Gas and electricity providers to coordinate to ensure a stable energy supply and the integrity of wholesale markets;

Medicine wholesalers to coordinate to ensure the distribution of essential medicines and pharmaceutical products;

Airlines to coordinate to develop flight schedules for ten regional flight routes; and

Private health insurers to coordinate on returning excess profits to members and on extending cover to certain other procedures (such as telehealth).

The way forward

As we know, the pandemic continues and restrictions in the form of health advisories are still to be followed. Further, many sectors of the economy like tourism, airlines and hotel industry etc have been adversely impacted. During the course of the next few months, there might be few sectors that need to cooperate to ensure seamless delivery of essential products and services.

Airline companies that have taken a major hit because of the pandemic may wish to allocate routes and areas to survive. Most importantly, pharmaceutical companies may collaborate and cooperate to develop a suitable vaccine. Once the vaccine is ready, these companies may further work in partnership on packaging and storage solutions. Logistics companies may have to coordinate and allocate territories to meet the needs of the varied locations that will be distributing the vaccine. The travel and hospitality sector is impacted as well.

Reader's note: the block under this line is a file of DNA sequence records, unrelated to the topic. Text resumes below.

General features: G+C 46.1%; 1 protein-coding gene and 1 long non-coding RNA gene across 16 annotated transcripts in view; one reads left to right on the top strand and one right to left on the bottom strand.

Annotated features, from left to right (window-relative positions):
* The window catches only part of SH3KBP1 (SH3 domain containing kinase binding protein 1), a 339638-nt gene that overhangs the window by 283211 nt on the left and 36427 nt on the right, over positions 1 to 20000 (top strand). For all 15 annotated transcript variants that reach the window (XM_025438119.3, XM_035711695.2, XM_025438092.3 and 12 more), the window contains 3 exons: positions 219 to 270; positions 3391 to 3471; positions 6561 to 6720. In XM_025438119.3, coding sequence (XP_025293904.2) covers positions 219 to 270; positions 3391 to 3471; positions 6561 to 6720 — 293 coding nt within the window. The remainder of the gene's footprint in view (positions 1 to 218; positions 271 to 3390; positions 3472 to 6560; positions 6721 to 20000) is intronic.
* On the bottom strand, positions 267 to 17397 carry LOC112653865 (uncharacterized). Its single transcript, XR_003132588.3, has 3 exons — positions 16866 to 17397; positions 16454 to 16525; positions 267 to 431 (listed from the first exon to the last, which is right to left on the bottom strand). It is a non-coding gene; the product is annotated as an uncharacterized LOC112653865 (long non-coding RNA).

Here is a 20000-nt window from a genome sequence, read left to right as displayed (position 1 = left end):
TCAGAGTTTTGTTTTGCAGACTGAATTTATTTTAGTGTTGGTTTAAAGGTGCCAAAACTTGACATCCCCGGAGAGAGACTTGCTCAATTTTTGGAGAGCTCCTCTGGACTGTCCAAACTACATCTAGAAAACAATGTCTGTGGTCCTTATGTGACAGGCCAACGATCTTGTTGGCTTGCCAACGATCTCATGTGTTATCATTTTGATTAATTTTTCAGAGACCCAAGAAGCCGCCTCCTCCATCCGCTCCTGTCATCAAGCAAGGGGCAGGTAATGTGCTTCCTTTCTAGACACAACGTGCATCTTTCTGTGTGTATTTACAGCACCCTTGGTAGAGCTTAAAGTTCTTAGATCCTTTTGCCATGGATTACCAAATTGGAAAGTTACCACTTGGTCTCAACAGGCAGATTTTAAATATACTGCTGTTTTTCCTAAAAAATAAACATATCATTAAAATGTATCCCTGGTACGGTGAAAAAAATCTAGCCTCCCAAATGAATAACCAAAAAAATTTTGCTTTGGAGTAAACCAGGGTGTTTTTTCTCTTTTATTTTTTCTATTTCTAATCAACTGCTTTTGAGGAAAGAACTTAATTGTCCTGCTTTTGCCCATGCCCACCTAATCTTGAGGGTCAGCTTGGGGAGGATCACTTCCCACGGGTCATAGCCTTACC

In consideration of the ongoing pandemic, can exemptions that allow coordination in certain sectors be implemented in the short run? If yes, the coordination need not be on pricing alone, but rather to maintain availability of stock or maintain travel on important routes. Assuming the exemptions are permitted, can we go a step further and expect exemptions in the short run for market allocations. Though these exemptions may help maintain seamless delivery of products and services at least till the pandemic is over, they can be initiated for a few months and then renewed as per requirement.

It may be said that the purpose of all these exemptions is not to impede competition law or encourage any dilution of its enforcement. The purpose is to help adversely affected sectors of the economy that are crucial to economic recovery. Special measures during such times by way of exemptions/concessions can prove to be a boon for them, especially for those sectors which provide basic essential services.